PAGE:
Similar results were obtained with the second group of participants in Experiment 4 of the Raineri and Rachlin (1993) study. The bottom graph in Figure 8 presents data for the condition in which the delayed reward was 1 year’s free use of an economy car. Again, Equation 3 (R2 = .971) provided a significantly better fit to the data than either Equation 1 (R2 = .474) or Equation 2 (R2 = .742). Thus, a hyperbola-like discounting function describes the discounting of different commodities as well as discounting of monetary rewards by different age groups. Taken together, these results suggest that Equation 3 provides a fairly general description of the decrease in subjective value with increases in delay.
Most previous studies of temporal discounting have used procedures in which the delayed rewards were hypothetical. It should be noted, however, that the results of those studies that have used real rewards (e.g., Baker, Johnson, & Bickel, 2003; Johnson & Bickel, 2002; Kirby, 1997; Kirby & Maraković, 1995, 1996; Madden, Begotka, Raiff, & Kastern, 2003; Rodriguez & Logue, 1988) also are consistent with discounting. For example, in a study by Kirby and Maraković (1995, Experiment 1), participants knew that both the amount of money they would receive and when they would receive it depended on the choices they made. Specifically, participants estimated how much money they would be willing to accept at the end of the experimental session in exchange for a monetary reward due at a specified later time. The amounts of the delayed rewards ranged from $14.75 to $28.50, and the delays ranged from 3 to 29 days. For each participant, one choice trial was chosen at random at the end of the session. The participant then either received the amount of money judged equal in value to the delayed reward or received the delayed reward in cash on the day that it came due.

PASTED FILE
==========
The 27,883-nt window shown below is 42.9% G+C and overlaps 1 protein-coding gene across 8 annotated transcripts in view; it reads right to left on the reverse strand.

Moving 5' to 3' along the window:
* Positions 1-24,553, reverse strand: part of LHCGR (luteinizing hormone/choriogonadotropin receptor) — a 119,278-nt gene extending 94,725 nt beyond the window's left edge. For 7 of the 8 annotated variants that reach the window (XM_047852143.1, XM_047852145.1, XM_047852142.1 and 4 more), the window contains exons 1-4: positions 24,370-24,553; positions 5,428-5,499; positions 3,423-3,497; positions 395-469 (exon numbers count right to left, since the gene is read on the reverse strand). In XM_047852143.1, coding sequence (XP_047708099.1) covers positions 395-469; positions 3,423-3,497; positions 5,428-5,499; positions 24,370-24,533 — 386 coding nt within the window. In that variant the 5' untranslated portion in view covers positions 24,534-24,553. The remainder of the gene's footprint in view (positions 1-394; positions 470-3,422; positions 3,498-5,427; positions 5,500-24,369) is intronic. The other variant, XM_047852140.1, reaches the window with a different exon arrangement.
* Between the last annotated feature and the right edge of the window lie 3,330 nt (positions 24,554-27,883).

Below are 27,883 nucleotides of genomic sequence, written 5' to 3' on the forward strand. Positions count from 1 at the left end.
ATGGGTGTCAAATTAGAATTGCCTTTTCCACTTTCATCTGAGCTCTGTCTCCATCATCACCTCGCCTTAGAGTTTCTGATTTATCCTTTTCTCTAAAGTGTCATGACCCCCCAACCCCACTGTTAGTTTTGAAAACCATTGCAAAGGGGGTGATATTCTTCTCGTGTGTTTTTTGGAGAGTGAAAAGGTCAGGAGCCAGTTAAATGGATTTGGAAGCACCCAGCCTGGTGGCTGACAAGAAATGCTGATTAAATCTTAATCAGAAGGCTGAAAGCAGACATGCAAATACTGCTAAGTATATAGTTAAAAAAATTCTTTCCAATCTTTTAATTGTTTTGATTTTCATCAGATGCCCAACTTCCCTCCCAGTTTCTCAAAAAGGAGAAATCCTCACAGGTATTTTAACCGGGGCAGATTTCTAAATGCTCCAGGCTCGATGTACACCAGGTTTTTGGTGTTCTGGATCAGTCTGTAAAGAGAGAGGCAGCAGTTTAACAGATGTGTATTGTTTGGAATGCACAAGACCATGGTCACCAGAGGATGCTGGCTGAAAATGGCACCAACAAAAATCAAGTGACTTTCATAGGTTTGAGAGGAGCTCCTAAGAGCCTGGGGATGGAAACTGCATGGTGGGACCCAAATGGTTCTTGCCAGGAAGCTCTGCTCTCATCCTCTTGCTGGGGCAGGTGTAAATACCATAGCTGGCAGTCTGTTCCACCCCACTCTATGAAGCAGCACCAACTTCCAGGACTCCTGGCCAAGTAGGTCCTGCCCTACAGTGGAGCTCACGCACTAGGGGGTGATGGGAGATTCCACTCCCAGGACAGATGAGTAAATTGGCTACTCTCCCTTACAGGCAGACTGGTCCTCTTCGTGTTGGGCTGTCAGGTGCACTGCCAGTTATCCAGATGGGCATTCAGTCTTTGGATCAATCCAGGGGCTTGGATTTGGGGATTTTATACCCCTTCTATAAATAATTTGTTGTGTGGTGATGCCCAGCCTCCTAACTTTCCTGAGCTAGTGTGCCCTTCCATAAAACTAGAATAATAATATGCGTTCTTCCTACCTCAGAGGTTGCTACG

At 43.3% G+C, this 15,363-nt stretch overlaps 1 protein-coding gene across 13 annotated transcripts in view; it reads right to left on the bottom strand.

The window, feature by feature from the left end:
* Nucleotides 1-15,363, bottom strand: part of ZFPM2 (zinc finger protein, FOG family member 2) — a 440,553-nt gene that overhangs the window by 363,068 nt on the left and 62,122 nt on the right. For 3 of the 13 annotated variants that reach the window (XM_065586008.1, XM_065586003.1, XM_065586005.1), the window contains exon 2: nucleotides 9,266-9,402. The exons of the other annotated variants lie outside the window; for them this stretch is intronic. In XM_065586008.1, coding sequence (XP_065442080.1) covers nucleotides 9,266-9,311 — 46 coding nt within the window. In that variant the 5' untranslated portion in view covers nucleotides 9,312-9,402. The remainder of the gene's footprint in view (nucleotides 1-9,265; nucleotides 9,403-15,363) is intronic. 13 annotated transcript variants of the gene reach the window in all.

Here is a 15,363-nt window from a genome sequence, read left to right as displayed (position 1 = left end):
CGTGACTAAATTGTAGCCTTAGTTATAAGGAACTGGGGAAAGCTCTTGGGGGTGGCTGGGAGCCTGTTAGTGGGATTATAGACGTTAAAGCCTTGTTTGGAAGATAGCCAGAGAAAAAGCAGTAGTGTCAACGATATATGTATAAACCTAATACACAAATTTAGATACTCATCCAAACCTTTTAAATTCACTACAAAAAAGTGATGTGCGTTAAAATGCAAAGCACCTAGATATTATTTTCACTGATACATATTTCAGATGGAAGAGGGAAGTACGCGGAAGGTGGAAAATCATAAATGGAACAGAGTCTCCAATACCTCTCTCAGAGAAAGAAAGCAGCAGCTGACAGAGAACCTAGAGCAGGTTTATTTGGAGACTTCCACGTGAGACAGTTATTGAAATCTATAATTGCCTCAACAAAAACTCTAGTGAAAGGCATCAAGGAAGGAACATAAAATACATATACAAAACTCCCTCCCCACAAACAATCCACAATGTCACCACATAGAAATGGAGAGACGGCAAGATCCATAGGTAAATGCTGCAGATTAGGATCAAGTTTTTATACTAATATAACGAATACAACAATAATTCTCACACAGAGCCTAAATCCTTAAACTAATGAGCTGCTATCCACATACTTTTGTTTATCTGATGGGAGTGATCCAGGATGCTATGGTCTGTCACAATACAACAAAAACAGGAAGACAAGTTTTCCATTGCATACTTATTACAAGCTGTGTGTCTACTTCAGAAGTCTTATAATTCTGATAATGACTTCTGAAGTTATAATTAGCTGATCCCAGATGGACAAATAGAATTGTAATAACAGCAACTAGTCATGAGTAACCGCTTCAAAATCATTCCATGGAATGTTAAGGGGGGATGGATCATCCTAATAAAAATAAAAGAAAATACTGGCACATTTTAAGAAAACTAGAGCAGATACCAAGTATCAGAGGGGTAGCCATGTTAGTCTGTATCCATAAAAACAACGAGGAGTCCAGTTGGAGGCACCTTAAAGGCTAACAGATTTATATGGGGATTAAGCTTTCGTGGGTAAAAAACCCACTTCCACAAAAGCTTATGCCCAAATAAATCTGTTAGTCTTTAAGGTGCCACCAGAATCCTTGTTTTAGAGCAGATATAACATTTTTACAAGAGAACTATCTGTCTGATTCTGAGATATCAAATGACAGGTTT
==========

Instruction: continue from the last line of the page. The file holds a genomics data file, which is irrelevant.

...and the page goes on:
Kirby and Maraković (1995, Experiment 1) fit discounting functions to the data from each individual participant. As has been observed with hypothetical rewards, hyperbolic functions (Equation 2) fit the data better than exponential functions (Equation 1). This was true for at least 19 of their 21 participants at each of the delayed amounts studied. Kirby (1997) also compared the fits of Equations 1 and 2 to data obtained with a procedure using real reward similar to that used in Kirby and Maraković (1995 , Experiment 1) and again found that Equation 2 accounted for more of the variance. Equation 3 was not evaluated in either study.
Until a recent study by Johnson and Bickel (2002), however, no experiment directly compared the temporal discounting of real and hypothetical rewards using an experimental design in which the same individuals were studied in both real and hypothetical reward conditions. In addition, Johnson and Bickel examined a much larger range of amounts ($10, $25, $100, and $250) than had been used in previous studies with real rewards. As in the Kirby studies (Kirby, 1997; Kirby & Maraković, 1995), the real reward condition involved rewards that were not only delayed but also probabilistic. That is, participants were told that for each amount, one of their choice trials would be randomly selected, and they would actually receive the amount, immediate or delayed, that they had chosen.